Second, nobody says g-g in normal speech, so the c-g blends into one sound, which you then find reflected on the MacIlle... orthography. If you want an English example for this stuff, try pronounding both the t and the d in the word "outdoor". Notice how hard this is? I bet you 2 sgillinn that you will drop the t or d when speaking normally.
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Re: Mac Ghille Fhionntaig?

Unread post by Níall Beag » Tue Aug 05, 2014 7:23 am

GunChleoc wrote:I bet you 2 sgillinn that you will drop the t or d when speaking normally.
Not a particularly safe bet - T and D aren't actually homoorganic in a lot of people's speech, or at least not when comparing syllablee onset with coda. If Seonaidh glottalises his Ts, he'll pronounce both. I'm pretty certain I do.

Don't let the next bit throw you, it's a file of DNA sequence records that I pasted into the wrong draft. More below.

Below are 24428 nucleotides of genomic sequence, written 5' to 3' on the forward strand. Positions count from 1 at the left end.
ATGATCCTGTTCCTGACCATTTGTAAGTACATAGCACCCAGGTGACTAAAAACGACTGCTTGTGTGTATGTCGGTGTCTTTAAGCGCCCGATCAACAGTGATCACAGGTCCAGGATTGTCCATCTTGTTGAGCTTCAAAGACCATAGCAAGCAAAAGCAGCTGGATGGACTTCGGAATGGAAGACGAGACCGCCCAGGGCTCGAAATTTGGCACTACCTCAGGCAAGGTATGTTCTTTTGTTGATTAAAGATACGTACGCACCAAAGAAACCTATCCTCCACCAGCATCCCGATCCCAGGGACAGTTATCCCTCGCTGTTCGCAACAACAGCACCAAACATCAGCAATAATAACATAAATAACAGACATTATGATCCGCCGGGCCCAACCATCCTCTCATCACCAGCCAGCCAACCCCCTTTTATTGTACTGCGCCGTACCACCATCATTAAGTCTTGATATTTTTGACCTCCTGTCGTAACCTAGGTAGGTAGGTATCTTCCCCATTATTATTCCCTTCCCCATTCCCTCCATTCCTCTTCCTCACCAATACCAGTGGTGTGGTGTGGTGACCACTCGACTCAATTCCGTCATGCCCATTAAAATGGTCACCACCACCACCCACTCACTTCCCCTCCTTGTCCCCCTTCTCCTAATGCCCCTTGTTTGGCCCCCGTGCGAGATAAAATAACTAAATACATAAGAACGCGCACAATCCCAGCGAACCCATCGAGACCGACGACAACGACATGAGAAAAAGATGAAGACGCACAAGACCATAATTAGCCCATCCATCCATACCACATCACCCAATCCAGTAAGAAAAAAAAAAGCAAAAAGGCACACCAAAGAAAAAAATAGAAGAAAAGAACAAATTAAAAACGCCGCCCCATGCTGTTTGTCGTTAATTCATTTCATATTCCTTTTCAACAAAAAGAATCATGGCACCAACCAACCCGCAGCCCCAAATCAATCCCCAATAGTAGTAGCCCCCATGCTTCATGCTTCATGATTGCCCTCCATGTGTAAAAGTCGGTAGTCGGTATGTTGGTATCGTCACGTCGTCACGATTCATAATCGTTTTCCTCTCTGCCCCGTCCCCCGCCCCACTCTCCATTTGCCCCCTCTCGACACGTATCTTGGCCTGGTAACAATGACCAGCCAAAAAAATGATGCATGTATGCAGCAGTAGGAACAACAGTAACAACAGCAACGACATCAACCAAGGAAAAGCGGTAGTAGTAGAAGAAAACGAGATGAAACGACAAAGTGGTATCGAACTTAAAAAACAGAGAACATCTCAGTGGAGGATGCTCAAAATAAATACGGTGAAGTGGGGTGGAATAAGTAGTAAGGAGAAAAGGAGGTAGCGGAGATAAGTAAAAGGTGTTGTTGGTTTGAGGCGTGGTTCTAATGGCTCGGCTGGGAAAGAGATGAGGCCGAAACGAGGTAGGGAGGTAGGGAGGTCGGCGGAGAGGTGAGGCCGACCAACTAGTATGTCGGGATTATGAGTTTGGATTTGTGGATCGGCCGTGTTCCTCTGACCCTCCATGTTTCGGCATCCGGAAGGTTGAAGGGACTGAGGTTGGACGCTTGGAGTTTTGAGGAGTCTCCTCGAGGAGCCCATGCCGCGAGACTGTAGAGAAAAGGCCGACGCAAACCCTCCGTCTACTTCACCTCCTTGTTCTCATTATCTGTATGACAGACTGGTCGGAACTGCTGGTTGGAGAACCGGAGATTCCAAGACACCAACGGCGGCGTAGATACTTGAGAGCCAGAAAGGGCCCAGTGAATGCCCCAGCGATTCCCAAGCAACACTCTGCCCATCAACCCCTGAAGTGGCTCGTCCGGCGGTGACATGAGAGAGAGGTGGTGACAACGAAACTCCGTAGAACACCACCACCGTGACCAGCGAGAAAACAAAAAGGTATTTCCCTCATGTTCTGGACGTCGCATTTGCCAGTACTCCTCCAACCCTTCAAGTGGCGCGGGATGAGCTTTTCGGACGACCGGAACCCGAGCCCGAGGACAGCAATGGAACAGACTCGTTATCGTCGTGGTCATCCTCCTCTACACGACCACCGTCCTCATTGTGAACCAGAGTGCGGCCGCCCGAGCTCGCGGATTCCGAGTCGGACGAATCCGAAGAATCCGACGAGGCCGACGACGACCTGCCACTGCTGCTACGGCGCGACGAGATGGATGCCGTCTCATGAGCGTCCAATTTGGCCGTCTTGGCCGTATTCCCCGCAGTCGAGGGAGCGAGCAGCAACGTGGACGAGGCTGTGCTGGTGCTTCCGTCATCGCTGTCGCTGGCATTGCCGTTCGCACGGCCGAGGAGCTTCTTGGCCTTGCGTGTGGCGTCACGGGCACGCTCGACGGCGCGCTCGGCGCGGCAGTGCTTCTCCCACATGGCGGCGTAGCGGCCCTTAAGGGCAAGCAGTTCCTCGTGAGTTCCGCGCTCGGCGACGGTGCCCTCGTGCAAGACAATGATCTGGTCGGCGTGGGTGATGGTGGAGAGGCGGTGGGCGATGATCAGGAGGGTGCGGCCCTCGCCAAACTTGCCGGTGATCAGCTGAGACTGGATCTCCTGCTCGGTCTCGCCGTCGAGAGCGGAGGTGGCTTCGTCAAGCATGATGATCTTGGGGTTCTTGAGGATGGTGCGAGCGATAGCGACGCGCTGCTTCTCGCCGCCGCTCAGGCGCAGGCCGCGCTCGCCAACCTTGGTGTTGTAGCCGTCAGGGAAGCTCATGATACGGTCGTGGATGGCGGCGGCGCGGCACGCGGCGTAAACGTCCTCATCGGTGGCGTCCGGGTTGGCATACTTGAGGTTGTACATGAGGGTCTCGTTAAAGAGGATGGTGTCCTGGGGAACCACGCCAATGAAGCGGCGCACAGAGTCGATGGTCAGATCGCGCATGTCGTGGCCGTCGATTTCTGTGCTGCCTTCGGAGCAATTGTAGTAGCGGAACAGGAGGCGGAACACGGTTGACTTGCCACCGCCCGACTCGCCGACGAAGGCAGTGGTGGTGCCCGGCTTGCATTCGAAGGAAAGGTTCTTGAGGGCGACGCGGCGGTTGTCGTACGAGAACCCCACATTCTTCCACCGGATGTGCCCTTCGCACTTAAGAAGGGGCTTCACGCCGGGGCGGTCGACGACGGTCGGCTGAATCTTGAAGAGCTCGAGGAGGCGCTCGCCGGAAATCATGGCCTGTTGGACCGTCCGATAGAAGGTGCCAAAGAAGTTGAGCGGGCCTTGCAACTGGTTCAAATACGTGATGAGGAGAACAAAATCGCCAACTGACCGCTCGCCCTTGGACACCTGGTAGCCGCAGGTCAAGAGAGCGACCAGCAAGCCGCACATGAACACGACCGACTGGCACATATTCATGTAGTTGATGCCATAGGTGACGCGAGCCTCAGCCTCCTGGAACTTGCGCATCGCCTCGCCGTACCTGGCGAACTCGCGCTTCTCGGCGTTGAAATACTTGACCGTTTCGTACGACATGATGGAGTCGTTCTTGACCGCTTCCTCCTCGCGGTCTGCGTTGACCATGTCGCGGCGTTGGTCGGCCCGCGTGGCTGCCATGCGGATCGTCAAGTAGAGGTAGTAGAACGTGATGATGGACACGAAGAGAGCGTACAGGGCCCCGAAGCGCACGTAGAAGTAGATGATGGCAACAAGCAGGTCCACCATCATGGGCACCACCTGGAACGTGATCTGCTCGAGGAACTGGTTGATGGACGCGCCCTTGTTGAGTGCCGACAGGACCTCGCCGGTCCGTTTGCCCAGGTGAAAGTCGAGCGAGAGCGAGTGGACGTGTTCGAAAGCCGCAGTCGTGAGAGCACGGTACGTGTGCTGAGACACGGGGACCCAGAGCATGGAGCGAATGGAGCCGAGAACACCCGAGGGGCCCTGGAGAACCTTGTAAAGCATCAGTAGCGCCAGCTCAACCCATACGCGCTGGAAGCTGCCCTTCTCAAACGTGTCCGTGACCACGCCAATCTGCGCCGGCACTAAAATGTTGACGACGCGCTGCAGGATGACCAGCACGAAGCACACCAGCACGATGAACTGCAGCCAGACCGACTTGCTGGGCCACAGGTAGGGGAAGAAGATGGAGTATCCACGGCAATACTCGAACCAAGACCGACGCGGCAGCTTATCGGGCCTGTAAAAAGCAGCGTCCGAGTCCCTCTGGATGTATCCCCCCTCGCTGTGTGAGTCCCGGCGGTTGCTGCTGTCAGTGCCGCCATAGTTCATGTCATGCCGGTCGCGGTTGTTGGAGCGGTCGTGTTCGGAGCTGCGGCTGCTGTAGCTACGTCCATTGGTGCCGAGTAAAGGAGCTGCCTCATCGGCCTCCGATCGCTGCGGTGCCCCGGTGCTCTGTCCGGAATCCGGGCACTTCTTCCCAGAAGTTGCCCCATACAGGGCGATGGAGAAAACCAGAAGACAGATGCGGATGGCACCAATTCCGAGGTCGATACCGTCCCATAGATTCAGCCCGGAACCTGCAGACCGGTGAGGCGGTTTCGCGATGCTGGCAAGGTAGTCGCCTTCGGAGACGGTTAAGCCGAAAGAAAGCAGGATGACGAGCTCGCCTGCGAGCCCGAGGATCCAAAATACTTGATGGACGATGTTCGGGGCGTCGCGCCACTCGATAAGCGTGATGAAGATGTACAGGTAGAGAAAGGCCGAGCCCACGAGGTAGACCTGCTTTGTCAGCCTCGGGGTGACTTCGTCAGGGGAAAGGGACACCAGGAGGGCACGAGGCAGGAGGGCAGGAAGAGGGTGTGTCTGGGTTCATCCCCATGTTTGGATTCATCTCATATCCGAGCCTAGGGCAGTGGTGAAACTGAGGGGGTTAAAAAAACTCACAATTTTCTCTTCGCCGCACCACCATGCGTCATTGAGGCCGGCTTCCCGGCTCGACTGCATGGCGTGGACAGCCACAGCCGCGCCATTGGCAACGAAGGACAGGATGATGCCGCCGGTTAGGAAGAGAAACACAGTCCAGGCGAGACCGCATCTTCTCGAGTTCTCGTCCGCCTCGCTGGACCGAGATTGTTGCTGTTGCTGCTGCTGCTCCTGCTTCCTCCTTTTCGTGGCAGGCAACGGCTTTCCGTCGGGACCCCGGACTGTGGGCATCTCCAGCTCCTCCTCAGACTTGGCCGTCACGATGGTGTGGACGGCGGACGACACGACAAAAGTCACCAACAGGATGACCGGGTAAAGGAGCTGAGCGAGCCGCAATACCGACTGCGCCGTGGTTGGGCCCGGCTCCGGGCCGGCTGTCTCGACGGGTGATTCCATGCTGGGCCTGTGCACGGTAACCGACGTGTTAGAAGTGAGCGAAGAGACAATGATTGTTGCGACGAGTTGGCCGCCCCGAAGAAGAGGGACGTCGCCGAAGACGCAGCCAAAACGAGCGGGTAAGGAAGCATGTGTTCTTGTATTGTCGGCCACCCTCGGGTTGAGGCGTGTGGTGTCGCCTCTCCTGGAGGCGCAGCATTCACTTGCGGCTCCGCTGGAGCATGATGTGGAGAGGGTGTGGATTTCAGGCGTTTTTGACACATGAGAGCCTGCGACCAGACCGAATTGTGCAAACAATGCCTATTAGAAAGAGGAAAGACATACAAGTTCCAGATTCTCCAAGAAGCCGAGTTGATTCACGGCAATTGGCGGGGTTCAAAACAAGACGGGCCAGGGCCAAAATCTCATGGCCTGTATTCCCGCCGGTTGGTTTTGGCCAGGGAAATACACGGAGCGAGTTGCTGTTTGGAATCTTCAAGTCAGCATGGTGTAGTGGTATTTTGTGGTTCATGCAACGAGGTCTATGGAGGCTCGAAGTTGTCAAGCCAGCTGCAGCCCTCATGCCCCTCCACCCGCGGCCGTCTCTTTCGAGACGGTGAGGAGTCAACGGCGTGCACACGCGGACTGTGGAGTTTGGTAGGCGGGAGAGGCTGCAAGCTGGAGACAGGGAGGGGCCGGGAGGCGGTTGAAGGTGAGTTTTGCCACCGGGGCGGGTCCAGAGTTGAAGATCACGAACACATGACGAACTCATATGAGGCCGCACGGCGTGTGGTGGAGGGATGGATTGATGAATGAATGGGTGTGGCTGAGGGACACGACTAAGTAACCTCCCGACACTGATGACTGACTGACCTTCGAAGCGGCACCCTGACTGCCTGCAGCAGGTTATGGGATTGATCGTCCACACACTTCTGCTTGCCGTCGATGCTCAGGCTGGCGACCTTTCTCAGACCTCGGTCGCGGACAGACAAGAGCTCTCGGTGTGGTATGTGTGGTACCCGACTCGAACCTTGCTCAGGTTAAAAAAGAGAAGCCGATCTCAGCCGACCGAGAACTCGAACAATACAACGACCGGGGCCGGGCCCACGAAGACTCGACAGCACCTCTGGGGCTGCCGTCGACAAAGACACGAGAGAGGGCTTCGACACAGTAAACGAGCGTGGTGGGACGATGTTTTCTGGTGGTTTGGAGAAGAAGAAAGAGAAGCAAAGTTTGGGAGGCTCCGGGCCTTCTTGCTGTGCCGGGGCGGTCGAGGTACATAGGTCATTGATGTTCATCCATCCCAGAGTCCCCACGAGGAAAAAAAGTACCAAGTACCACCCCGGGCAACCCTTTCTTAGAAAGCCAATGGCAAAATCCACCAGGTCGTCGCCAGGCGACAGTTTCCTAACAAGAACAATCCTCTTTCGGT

A better comparison would be "background". The closest I can get to pronouncing both the /k/ and the /g/ is a lengthened stop with an unvoiced start and a voiced and a voiced ending, but even that only seems possible thanks to the presence of the R...

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Re: Mac Ghille Fhionntaig?

Unread post by GunChleoc » Tue Aug 05, 2014 8:02 am

Yes, that's definitely a better example. I didn't think of t turning into ?, in which case it isn't a t anymore.